Figure 14: Visualizing multidimensional data using a scatter plot (left) and radar or star chart (right) [4].

Figure 15: Visualizing multidimensional data using parallel coordinates [4].

4.6.5 Other visualization techniques

Text-based visualizations use word size to represent frequency. In a standard tag cloud, words or phrases indicate tags or annotations that has been associated with resources. The larger the word, the more commonly it has been used to tag the resources. A variation on the standard tag clod is the phrase net visualization. This is often used to visualise a document or larger text corpus. Size reflects frequency of the word and also lines connect words that are in close proximity in the text.

Figure 16: Text-based visualization of a tag cloud [7] (left) and network of phrases [8] (right).

4.7 Applications of Linked Data visualization techniques

Visualizations can be applied to Linked Data in order to satisfy a number of aims. First, particularly given the potential scale of the Linked Data of interest, visualizations can be used to provide an overview of the data to guide further analysis. Visualization can be used to identify and analyse relevant resources, classes or properties in the dataset.

Visualizations can be used to reveal a great deal about the vocabulary or taxonomy used in the dataset to define resources. For example, the various methods of visualising a hierarchy, shown in section 4.6.2, would quickly reveal attributes related to the depth and breadth of the hierarchy and the frequency of use of different concepts.

Visualizations can also be used to reveal different types of desired and undesired patterns in the data. A graph visualization could reveal missing links between nodes or uncover new paths between resources. Visualizations may also be used to uncover hidden patterns, errors or outliers in the data (along the lines illustrated in figure 2).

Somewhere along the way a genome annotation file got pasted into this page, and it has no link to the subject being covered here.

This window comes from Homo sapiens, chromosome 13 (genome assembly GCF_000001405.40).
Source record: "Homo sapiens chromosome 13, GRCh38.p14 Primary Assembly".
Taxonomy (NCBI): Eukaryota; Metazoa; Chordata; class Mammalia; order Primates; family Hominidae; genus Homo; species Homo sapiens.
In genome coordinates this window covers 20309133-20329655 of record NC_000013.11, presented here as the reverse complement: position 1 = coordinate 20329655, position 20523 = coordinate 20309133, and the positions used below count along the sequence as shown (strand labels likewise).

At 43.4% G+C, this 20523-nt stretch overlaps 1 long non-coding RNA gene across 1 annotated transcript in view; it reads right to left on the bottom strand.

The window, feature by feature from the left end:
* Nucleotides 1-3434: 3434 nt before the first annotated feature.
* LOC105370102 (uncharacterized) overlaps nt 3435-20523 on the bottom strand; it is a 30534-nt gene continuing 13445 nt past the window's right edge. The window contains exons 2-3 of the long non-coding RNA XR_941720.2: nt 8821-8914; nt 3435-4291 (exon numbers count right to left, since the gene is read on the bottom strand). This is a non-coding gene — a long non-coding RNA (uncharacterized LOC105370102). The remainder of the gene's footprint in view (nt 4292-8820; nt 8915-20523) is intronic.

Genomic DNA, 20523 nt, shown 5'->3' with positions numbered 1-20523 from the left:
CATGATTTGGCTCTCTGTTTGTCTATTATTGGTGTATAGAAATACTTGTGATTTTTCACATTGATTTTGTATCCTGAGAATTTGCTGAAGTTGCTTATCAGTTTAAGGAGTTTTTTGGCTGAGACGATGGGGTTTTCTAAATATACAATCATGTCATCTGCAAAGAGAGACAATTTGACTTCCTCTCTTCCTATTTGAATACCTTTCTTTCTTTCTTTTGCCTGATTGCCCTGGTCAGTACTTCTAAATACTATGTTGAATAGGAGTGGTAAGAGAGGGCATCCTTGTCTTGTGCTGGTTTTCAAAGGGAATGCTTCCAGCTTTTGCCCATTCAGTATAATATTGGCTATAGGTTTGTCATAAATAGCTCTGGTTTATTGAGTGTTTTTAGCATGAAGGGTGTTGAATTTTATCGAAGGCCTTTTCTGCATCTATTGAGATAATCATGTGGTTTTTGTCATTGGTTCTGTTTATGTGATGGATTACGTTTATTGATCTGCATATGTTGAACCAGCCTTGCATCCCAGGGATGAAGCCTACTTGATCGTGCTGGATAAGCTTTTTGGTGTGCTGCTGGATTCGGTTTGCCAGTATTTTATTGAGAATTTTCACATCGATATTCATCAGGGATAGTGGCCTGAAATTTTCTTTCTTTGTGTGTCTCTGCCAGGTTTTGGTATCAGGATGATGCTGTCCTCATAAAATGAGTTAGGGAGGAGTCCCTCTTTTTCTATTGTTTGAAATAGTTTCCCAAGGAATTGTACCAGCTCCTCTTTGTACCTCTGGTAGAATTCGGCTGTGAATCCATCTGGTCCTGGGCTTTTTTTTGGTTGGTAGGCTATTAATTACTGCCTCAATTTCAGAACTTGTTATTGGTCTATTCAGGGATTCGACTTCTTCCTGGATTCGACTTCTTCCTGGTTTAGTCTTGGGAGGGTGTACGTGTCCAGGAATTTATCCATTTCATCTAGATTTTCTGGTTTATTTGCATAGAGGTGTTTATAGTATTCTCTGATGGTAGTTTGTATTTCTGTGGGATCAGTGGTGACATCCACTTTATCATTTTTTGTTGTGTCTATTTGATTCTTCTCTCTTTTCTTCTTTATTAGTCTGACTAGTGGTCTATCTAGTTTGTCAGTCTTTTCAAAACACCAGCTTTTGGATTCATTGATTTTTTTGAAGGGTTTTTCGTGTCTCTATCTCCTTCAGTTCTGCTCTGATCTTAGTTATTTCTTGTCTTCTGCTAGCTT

4.8 Summary of Linked Data visualization tool requirements

As described in section 4.4 Linked Data visualizations need to offer data navigation and exploration capabilities. Particularly, given the scale of the data, it is unlikely that a static visualization will provide an adequate view on the data for all purposes. This will involve providing user interaction capabilities such as being able to query data of interest, filtering values and folding or expanding parts of the visualization. Visualizations should also exploit the data structures that are inherent in Linked Data such as such as ontology or taxonomy hierarchies. Ideally, it should be possible for the user to publish or share their visualizations using standard presentation formats for easy distribution. This ability to share should also apply to the extracted data, that is, the particular viewpoint on the data established in the selection and user manipulation of the visualization tool.

4.9 Linked Data visualization tool types

Linked Data visualization tools can be organised into four categories. These range from text-based Linked Data browsers to toolkits with extensive functionality for data transformation and graphical visualization.

1) Linked Data browsers with text-based representation

A text-based LD browser dereferences URIs to retrieve a resource description that is then presented to the user. Most LD browsers will present not only text descriptions but also other media such as images associated with the resource. Text based browsers will generally include hypertext links to connected resources. These may be part of the immediate description (i.e. triples that link from this to another resource) or backlinks (i.e. triples that link from other resources to this resource). See section 3.5.2 of chapter 3 for guidance on presenting resource descriptions.

2) Linked Data and RDF browsers with visualization options

Some Linked Data and RDF browsers make more extensive use of media associated with the resource and organise this media into more coherent or engaging presentations of the data. These browsers also offer greater use interaction. As well as links to connected resources they provide ways of querying and filtering the data. These types of browser can therefore be used to analyse as well as traverse the data.

3) Visualization toolkits

Visualization toolkits bring together a range of visualization techniques. They generally incorporate methods for transforming the raw data in order that it can be rendered by the visualization. Some visualization toolkits are specifically designed to consume Linked Data.

4) SPARQL visualization